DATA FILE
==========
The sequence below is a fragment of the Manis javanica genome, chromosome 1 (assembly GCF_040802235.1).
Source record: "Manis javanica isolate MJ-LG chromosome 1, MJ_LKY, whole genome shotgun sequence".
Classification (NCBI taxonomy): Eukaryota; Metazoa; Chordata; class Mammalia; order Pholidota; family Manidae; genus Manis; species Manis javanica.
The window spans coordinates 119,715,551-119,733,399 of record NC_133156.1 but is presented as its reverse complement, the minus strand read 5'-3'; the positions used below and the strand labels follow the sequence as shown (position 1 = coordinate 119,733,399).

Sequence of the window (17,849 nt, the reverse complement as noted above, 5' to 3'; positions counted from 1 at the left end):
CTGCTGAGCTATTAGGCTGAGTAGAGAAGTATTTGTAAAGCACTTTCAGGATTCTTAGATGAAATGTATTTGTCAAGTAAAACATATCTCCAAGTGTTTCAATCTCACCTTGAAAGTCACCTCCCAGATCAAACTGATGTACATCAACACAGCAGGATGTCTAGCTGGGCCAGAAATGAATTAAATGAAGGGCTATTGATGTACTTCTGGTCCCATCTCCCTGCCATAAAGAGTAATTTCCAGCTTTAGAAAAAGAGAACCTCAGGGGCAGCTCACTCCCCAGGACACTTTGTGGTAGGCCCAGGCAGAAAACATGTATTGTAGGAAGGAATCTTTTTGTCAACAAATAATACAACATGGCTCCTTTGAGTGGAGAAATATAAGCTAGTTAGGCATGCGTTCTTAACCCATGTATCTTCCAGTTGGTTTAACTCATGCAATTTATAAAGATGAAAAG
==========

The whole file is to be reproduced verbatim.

The sequence below is a fragment of the Manis javanica genome, chromosome 1 (assembly GCF_040802235.1).
Source record: "Manis javanica isolate MJ-LG chromosome 1, MJ_LKY, whole genome shotgun sequence".
Classification (NCBI taxonomy): Eukaryota; Metazoa; Chordata; class Mammalia; order Pholidota; family Manidae; genus Manis; species Manis javanica.
The window spans coordinates 119,715,551-119,733,399 of record NC_133156.1 but is presented as its reverse complement, the minus strand read 5'-3'; the positions used below and the strand labels follow the sequence as shown (position 1 = coordinate 119,733,399).

Sequence of the window (17,849 nt, the reverse complement as noted above, 5' to 3'; positions counted from 1 at the left end):
CTGCTGAGCTATTAGGCTGAGTAGAGAAGTATTTGTAAAGCACTTTCAGGATTCTTAGATGAAATGTATTTGTCAAGTAAAACATATCTCCAAGTGTTTCAATCTCACCTTGAAAGTCACCTCCCAGATCAAACTGATGTACATCAACACAGCAGGATGTCTAGCTGGGCCAGAAATGAATTAAATGAAGGGCTATTGATGTACTTCTGGTCCCATCTCCCTGCCATAAAGAGTAATTTCCAGCTTTAGAAAAAGAGAACCTCAGGGGCAGCTCACTCCCCAGGACACTTTGTGGTAGGCCCAGGCAGAAAACATGTATTGTAGGAAGGAATCTTTTTGTCAACAAATAATACAACATGGCTCCTTTGAGTGGAGAAATATAAGCTAGTTAGGCATGCGTTCTTAACCCATGTATCTTCCAGTTGGTTTAACTCATGCAATTTATAAAGATGAAAAG